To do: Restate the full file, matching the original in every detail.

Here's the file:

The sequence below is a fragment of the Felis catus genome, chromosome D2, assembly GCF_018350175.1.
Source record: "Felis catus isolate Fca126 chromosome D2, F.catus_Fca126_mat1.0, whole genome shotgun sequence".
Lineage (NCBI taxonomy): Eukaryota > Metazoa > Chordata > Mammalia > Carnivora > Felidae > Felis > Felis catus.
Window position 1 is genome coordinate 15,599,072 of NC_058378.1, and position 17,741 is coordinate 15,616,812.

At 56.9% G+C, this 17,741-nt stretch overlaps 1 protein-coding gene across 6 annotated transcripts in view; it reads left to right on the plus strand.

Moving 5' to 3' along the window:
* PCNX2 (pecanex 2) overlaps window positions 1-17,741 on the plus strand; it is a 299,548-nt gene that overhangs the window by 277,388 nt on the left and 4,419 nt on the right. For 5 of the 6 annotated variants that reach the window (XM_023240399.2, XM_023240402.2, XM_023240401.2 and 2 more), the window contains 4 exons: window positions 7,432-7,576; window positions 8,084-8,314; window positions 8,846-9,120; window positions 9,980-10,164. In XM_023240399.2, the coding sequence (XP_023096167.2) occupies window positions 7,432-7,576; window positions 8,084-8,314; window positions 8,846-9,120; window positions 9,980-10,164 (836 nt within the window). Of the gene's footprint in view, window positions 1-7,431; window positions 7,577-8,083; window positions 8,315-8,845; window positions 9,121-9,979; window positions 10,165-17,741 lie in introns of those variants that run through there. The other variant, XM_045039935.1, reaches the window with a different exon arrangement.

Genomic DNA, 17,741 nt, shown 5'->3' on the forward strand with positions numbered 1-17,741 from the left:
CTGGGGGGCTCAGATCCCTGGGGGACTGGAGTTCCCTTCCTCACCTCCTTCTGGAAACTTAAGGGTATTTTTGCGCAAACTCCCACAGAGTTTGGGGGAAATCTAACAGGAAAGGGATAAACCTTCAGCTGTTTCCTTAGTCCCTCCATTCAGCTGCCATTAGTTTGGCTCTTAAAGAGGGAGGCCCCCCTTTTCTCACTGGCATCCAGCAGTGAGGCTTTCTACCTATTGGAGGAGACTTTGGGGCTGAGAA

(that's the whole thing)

The sequence below is a fragment of the Felis catus genome, chromosome D2, assembly GCF_018350175.1.
Source record: "Felis catus isolate Fca126 chromosome D2, F.catus_Fca126_mat1.0, whole genome shotgun sequence".
Lineage (NCBI taxonomy): Eukaryota > Metazoa > Chordata > Mammalia > Carnivora > Felidae > Felis > Felis catus.
Window position 1 is genome coordinate 15,599,072 of NC_058378.1, and position 17,741 is coordinate 15,616,812.

At 56.9% G+C, this 17,741-nt stretch overlaps 1 protein-coding gene across 6 annotated transcripts in view; it reads left to right on the plus strand.

Moving 5' to 3' along the window:
* PCNX2 (pecanex 2) overlaps window positions 1-17,741 on the plus strand; it is a 299,548-nt gene that overhangs the window by 277,388 nt on the left and 4,419 nt on the right. For 5 of the 6 annotated variants that reach the window (XM_023240399.2, XM_023240402.2, XM_023240401.2 and 2 more), the window contains 4 exons: window positions 7,432-7,576; window positions 8,084-8,314; window positions 8,846-9,120; window positions 9,980-10,164. In XM_023240399.2, the coding sequence (XP_023096167.2) occupies window positions 7,432-7,576; window positions 8,084-8,314; window positions 8,846-9,120; window positions 9,980-10,164 (836 nt within the window). Of the gene's footprint in view, window positions 1-7,431; window positions 7,577-8,083; window positions 8,315-8,845; window positions 9,121-9,979; window positions 10,165-17,741 lie in introns of those variants that run through there. The other variant, XM_045039935.1, reaches the window with a different exon arrangement.

Genomic DNA, 17,741 nt, shown 5'->3' on the forward strand with positions numbered 1-17,741 from the left:
CTGGGGGGCTCAGATCCCTGGGGGACTGGAGTTCCCTTCCTCACCTCCTTCTGGAAACTTAAGGGTATTTTTGCGCAAACTCCCACAGAGTTTGGGGGAAATCTAACAGGAAAGGGATAAACCTTCAGCTGTTTCCTTAGTCCCTCCATTCAGCTGCCATTAGTTTGGCTCTTAAAGAGGGAGGCCCCCCTTTTCTCACTGGCATCCAGCAGTGAGGCTTTCTACCTATTGGAGGAGACTTTGGGGCTGAGAA